Lee, Alfred


Rank: Sergeant

Unit: K Troop, 3rd Squadron, 11th Armored Cavalry Regiment

MOS: 11D – Armor Reconnaissance Specialist

Awards: Silver Star, Purple Heart Medal, Army Commendation Medal, Army Good Conduct Medal, National Defense Service Medal, Vietnam Service Medal, Republic of Vietnam Campaign Medal

Badges: Combat Infantryman Badge

Unit awards: Meritorious Unit Citation, Vietnamese Gallantry Cross with Palm device

Note: M-113A1, ACAV, K-17

Enlisted by: Regular

Date of birth: 7-Sep-1944

Hometown: Rose Hill, Virginia

Marital status: Married to Barbara A. Lee

Campaign: Vietnam Conflict

Start of tour: 23-Aug-1966

Incident date: 21-May-1967

Date of casualty: 21-May-1967

Age at death: 22

Cause of death: Hostile, died. Grenade. Multiple fragmentation wounds.
Alfred Lee was on a convoy escort mission when engaged in firefight with a hostile force.

Seventeen Blackhorse troopers died in this incident:
SP5 William Phillip Centers Jr
SGT Eugene Harold Dickinson
PVT Jerry Lee Houser
SP4 Toler Lee Hutchins Jr
SP4 Phillip Earl Ireland
SSG James Albert Jackson
SGT Alfred Lee
PFC Patrick Michael Loisel
SP4 Henry David McInnis
SP4 James David McWhorter
SP4 Anthony Wilfred Roybal
PFC Rodolfo Andres Saenz
SSG Walter Stephen Simpson
PFC William Charles Stanley
SP4 James Thomas Steighner
SP4 Dwight Elmer Timberlake
SP4 Larry Allen Williamson

Location of fatality: Long Khanh, South Vietnam, YT 564 054

Place of interment: Barbourville Cemetery, Barbourville, Kentucky, USA

View this soldier‘s Find a Grave page (opens in a new window)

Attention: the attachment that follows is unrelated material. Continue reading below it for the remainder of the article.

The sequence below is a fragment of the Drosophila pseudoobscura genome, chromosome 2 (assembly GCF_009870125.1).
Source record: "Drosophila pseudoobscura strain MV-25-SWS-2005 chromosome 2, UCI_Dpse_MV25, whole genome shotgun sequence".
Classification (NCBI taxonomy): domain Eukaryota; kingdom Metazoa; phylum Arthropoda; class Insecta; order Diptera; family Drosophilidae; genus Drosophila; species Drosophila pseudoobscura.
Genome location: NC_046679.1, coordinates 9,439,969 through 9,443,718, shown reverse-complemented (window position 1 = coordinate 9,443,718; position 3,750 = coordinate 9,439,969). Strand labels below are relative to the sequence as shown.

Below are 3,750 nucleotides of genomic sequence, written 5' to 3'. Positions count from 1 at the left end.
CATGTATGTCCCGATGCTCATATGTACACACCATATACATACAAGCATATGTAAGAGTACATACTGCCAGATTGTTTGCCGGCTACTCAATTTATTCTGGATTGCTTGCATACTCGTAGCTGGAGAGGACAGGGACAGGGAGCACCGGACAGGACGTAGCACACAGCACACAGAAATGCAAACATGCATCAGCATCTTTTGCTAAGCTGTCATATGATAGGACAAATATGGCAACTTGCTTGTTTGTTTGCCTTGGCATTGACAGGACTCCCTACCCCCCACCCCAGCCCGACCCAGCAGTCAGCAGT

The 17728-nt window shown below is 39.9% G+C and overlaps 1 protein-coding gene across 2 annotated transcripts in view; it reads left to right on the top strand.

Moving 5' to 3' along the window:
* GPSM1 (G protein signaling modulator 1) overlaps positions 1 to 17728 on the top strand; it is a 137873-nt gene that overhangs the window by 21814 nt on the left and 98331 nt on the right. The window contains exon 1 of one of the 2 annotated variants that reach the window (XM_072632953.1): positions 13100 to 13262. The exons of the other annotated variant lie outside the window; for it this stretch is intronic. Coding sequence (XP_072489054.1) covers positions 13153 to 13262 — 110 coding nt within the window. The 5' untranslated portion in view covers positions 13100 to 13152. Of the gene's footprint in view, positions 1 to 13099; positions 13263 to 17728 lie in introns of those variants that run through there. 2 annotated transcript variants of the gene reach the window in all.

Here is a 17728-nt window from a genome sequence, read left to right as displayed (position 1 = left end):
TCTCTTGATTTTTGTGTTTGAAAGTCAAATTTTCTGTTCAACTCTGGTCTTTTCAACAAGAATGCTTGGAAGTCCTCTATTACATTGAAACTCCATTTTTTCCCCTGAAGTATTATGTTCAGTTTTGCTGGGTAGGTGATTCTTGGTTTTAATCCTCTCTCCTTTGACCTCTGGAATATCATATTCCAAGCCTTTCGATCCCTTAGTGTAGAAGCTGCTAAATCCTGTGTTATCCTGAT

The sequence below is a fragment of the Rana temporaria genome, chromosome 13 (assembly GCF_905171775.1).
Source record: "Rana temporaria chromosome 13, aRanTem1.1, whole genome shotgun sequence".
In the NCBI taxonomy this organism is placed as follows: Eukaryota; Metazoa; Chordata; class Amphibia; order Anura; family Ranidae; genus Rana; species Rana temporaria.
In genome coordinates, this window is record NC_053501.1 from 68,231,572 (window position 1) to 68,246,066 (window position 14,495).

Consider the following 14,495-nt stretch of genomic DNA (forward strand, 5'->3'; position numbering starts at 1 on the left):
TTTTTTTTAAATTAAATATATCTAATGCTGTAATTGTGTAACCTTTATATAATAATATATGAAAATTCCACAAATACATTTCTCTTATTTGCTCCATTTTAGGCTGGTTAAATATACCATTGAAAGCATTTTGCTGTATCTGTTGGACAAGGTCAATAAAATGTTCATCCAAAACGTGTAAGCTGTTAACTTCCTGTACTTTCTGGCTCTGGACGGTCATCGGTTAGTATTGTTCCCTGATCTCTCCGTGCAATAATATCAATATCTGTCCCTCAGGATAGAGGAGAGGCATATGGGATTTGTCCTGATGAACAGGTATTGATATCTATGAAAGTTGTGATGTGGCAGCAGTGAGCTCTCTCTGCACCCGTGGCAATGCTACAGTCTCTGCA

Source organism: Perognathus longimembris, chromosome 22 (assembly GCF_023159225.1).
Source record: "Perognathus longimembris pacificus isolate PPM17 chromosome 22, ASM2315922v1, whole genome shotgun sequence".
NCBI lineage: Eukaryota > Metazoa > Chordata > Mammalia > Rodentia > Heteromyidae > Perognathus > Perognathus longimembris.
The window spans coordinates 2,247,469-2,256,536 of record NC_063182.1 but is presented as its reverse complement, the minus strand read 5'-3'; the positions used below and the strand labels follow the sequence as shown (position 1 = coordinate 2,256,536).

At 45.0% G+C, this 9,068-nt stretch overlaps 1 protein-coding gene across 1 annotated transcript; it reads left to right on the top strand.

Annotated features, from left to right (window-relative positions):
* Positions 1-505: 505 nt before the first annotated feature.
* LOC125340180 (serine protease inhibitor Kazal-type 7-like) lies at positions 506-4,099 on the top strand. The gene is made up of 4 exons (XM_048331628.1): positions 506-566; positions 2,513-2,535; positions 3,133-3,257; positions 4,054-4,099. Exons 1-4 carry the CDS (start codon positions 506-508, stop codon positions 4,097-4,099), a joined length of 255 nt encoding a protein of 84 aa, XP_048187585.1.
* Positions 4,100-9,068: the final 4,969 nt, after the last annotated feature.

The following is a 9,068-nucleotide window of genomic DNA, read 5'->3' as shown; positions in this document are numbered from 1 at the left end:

Vietnam Veterans Memorial panel and row: 20E 076 (view Vietnam Veterans Memorial link in a new window)




21 MAY 1967

Sergeant Lee distinguished himself by gallantry in actions involving conflict with an armed hostile force while serving with Troop K, 3d Squadron, 11th Armored Cavalry Regiment, in the Republic of Vietnam. Sergeant Lee distinguished himself by exceptionally valorous actions on 21 May 1967, while serving as vehicle commander aboard an Armored Cavalry Assault Vehicle in convoy near the village of Soui Cat, Republic of Vietnam. As the convoy was proceeding through and unsecured area, an estimate reinforced battalion of Viet Cong attacked with anti –tank weapons, mortars, automatic and small arms. The insurgents were on both sides of the road, they directed an intense volley of fire upon the friendly troops. In the ensuing battle, Sergeant Lee was critically wounded but valiantly continued firing upon the fanatical enemy. Sergeant Lee’s indomitable courage and calmness under intense fire effectively repelled the initial wave of attackers, preventing the Viet Cong from swarming over his vehicle. Although I sever pain, Sergeant Lee continued to direct devastating fire on the Viet Cong positions. When his vehicle erupted in flames caused by a hostile round, Sergeant Lee courageously ordered his crew to evacuate the blazing track and provided covering fire so that they could move to safety. Despite the fact that he was the lone soldier upon the fiercely burning vehicle, Sergeant Lee continued to fire furiously at the enemy until overcome by the unbearable heat. Sergeant Lee’s heroic actions in close combat with a hostile force are in keeping with the highest traditions of the military service and reflect great credit upon himself, his unit and the United States Army.
Headquarters, 9th Infantry Division General Orders No. 1947 (27 June 1967)


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